September 26, 2002
CHICAGO (Sept. 26)– Wise railroaders watch for signals. That’s how they learn what to expect up the road and how to respond to it.
Wise UTU members in Illinois are watching for a different kind of signal these days: the new special-edition TPEL lapel pin worn by Illinois members only and awarded by UTU’s Illinois Legislative Board. It signals that the wearer is committing at least $25 per month to the Transportation Political Education League. That’s the union campaign fund designed make sure that political candidates who support the rights of railroad workers get the financial help they need to win public office.
“Those who wear the new Illinois TPEL pin are UTU’s ‘Leaders of Distinction,'” said Illinois Legislative Director Joseph C. Szabo. “These are the union members who understand that in today’s world it’s political clout, not job actions, that enables labor unions to protect the workplace rights and the hard-won wages and benefits their members have enjoyed over the years. These are the members who understand that without the support of elected officials, the gains won by the railroad labor unions can be eroded by politicians who fail to understand the issues affecting railroad workers.”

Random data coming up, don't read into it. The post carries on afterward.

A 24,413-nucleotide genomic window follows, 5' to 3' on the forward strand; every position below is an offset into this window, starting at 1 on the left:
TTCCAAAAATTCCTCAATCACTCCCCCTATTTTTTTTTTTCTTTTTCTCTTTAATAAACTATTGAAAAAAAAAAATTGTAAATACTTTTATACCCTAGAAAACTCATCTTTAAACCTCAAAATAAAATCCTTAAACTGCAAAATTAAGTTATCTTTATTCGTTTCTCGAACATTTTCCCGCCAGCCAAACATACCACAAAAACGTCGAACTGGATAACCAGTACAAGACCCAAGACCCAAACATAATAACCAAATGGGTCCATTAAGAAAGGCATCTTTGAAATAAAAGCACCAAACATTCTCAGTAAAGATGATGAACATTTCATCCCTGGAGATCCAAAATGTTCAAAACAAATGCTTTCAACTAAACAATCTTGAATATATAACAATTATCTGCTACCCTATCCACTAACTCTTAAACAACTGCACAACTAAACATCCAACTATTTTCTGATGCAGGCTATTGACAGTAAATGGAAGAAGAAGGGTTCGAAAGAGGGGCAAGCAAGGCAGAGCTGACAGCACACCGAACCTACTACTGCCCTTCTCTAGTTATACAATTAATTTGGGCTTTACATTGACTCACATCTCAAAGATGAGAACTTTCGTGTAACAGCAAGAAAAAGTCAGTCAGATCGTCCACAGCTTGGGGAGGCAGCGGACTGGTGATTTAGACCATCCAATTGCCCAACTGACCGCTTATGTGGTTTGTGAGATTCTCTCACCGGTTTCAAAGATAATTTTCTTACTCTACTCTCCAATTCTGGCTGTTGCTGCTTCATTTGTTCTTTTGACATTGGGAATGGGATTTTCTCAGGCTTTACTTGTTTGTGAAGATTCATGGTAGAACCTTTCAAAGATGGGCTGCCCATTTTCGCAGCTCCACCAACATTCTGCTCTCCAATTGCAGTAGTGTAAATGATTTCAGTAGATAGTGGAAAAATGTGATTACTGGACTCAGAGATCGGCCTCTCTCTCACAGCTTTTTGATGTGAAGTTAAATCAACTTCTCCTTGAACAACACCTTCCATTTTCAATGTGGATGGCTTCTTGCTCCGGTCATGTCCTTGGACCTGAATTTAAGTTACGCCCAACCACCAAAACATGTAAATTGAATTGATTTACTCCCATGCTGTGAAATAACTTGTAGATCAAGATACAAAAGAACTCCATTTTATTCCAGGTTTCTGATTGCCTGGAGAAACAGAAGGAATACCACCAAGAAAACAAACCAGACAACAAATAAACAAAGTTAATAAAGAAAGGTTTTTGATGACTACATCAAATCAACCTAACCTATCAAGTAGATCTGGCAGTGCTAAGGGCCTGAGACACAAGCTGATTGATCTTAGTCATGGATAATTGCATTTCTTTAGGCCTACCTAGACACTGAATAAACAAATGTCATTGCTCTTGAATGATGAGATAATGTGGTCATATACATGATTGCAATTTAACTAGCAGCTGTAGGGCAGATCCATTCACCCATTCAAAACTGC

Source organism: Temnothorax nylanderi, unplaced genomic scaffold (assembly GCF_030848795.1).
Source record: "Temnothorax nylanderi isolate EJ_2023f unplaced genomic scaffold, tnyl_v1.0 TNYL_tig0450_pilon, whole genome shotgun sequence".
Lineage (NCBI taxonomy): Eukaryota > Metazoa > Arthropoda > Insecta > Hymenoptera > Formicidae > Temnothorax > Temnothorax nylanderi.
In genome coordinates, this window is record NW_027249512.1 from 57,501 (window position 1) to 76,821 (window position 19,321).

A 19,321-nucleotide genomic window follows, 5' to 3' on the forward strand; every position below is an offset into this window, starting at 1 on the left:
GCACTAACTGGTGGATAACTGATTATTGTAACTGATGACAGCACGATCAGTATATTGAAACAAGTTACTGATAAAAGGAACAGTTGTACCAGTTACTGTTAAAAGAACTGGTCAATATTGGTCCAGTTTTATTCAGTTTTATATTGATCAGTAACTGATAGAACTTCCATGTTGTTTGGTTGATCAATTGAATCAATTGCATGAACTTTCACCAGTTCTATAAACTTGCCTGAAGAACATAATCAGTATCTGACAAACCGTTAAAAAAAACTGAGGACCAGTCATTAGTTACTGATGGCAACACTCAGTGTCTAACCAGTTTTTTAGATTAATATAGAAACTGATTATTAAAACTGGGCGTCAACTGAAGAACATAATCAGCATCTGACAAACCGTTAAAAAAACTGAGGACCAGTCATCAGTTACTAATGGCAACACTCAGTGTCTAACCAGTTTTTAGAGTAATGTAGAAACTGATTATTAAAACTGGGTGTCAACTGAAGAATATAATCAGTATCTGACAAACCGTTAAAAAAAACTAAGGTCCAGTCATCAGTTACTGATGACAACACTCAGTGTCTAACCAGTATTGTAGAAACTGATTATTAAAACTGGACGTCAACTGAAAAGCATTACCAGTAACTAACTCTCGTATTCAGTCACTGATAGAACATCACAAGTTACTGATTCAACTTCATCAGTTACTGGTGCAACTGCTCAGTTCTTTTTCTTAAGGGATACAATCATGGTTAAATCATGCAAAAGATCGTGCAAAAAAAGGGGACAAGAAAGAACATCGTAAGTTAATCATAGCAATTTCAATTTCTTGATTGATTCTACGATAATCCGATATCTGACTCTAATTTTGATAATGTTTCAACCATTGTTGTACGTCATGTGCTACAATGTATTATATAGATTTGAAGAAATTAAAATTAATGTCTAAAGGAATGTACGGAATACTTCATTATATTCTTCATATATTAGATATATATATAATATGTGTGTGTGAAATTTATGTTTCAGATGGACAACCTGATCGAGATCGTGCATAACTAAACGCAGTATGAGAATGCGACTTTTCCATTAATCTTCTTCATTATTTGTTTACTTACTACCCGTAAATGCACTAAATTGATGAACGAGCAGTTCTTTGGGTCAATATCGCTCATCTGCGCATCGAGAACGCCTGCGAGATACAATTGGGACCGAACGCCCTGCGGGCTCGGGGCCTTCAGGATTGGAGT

It will be easy to spot the Leaders of Distinction once all the pins have been mailed out, Szabo said.
“The pin is about an inch long, and it’s in the shape of the state of Illinois in royal blue with a gold border,” he said. “The letters UTU are embossed across the middle of the state in white and red, and the letters TPEL are carved out in gold at the top–right above the Illinois-Wisconsin state line.
“The pin is a limited-edition item for those who have chosen to step forward and make a substantial contribution to the UTU’s support of political candidates,” Szabo said. “TPEL is the union’s mechanism for electing candidates who protect the right of railroad workers to bargain collectively. These are the candidates who support the right of railroad workers to report their injuries and receive proper medical attention without being harassed, who support Amtrak funding, who sponsor legislation to create high-speed rail networks, and who fight for legislation to control fatigue in the transportation industry.
“Members who support our friends in public office have made a special sacrifice to protect the rights of railroad employees,” Szabo said. “The special-edition Illinois TPEL pin identifies these members and signals how much the rest of us owe them.”